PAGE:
Man loses cat after extended health issues

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ANDERSON, Ind. (AP) — Pet owners often consider their animals their forever friends, but the lack of a plan for them in emergency situations can lead to unforeseen consequences.

Animal Protection League Executive Director Maleah Stringer said limited money and overcrowding prevent the shelter from housing pets temporarily for families.

"We're not a boarding facility," she said. "We don't have that luxury."

Stringer said if there's a chance an owner won't be able to take care of their animal for a period of time, they need to contact a friend, family member or boarding facility to foster their pet.

Anderson resident Fred Scott lost his cat after an emergency operation and an unexpected nine-month stay in a nursing home.

Scott, 59, had his right leg below the knee amputated because of complications from diabetes in December 2014. Scott said he asked a friend to take care of his cat, Pearl.

But as he was still recovering, Scott said his landlord wanted his things and the cat out of the apartment, and his friend who was in charge of caring for the feline called the animal shelter.

"I don't want another cat," he said. "It wouldn't be the same."

Stringer said an animal control officer was called to take the cat from its residence, and APL was told it was called in by the owner. She said Scott eventually contacted her claiming the cat belonged to him, but after several months, he never made arrangements to sign the paperwork and pick her up.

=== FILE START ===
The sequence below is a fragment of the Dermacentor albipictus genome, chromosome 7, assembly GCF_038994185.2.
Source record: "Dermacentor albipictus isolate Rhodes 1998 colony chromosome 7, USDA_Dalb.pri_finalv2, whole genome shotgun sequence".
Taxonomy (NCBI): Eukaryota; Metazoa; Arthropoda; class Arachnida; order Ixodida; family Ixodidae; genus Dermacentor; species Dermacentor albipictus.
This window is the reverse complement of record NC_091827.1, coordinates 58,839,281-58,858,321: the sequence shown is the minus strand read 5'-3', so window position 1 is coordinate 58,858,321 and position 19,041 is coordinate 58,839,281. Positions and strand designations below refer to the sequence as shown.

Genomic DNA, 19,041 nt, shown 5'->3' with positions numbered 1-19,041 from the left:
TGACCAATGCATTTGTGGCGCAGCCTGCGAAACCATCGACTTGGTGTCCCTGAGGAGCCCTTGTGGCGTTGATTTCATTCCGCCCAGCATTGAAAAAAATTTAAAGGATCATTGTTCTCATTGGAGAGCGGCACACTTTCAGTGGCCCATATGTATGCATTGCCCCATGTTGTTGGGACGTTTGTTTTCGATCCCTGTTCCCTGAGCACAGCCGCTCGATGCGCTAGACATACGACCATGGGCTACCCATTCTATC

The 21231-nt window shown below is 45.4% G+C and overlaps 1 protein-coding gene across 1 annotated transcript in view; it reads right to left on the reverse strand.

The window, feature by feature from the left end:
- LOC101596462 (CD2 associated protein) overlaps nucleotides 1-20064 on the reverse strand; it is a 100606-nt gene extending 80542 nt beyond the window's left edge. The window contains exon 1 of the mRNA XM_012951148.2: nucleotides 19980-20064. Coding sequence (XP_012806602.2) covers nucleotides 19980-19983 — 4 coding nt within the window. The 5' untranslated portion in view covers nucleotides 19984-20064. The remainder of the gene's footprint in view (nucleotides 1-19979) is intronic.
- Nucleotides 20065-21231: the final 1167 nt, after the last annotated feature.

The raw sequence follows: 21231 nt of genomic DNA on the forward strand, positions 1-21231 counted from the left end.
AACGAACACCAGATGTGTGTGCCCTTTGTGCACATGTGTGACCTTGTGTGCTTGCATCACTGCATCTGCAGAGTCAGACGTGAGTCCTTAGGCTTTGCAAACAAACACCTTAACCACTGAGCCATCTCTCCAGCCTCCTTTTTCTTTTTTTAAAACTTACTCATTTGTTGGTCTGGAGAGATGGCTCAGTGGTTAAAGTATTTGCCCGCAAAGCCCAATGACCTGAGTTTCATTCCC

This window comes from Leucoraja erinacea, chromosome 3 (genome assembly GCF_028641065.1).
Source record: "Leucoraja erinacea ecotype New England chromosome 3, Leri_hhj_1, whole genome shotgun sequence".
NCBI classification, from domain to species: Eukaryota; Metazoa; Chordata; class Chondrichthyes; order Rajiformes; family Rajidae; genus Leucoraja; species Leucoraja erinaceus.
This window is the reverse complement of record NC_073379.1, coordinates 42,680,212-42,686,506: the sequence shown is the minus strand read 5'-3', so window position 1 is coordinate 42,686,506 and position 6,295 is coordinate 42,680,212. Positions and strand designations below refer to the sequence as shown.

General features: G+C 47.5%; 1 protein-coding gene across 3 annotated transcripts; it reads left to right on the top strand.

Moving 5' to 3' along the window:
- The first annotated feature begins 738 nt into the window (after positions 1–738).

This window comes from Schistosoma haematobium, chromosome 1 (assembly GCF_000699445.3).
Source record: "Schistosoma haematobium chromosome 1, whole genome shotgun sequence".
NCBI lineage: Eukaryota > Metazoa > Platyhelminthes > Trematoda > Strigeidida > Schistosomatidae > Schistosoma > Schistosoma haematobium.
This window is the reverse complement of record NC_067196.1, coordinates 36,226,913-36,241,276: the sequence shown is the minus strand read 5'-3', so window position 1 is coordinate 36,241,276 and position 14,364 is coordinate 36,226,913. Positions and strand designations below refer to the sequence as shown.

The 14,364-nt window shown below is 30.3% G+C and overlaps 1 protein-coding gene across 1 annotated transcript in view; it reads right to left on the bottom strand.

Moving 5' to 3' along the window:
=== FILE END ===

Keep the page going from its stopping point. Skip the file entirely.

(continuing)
Stringer said the cat was behind on her vaccinations and was deathly ill from diabetes, so she was sent to Devonshire Veterinary Clinic, 5030 S. Scatterfield Road, for treatment.

Dr. Aaron Smiley said the clinic works with APL to house two dogs and two cats that need medical attention at times to help with overcrowding and to save the shelter with money.

Scott's former cat initially required daily shots but has since gone into remission, Smiley said. Devonshire adopted her and she's now the clinic's pet.

"The biggest concern with Fred (Scott) was his ability to take care of the cat," Smiley said. "It would have gotten significantly sicker (without intervention). I don't know how able he is and I don't even know the initial situation."

Smiley said Scott is welcome to visit the veterinary clinic to play with the cat.

But Scott said he doesn't have any family except for his cat, and he just wants her back now that he's out of the nursing home.

"I'm not a rich person, but I'd pay anything to get her back," he said.


Source: The (Anderson) Herald-Bulletin,


Information from: The Herald Bulletin,

This is an AP-Indiana Exchange story offered by The (Anderson) Herald-Bulletin.

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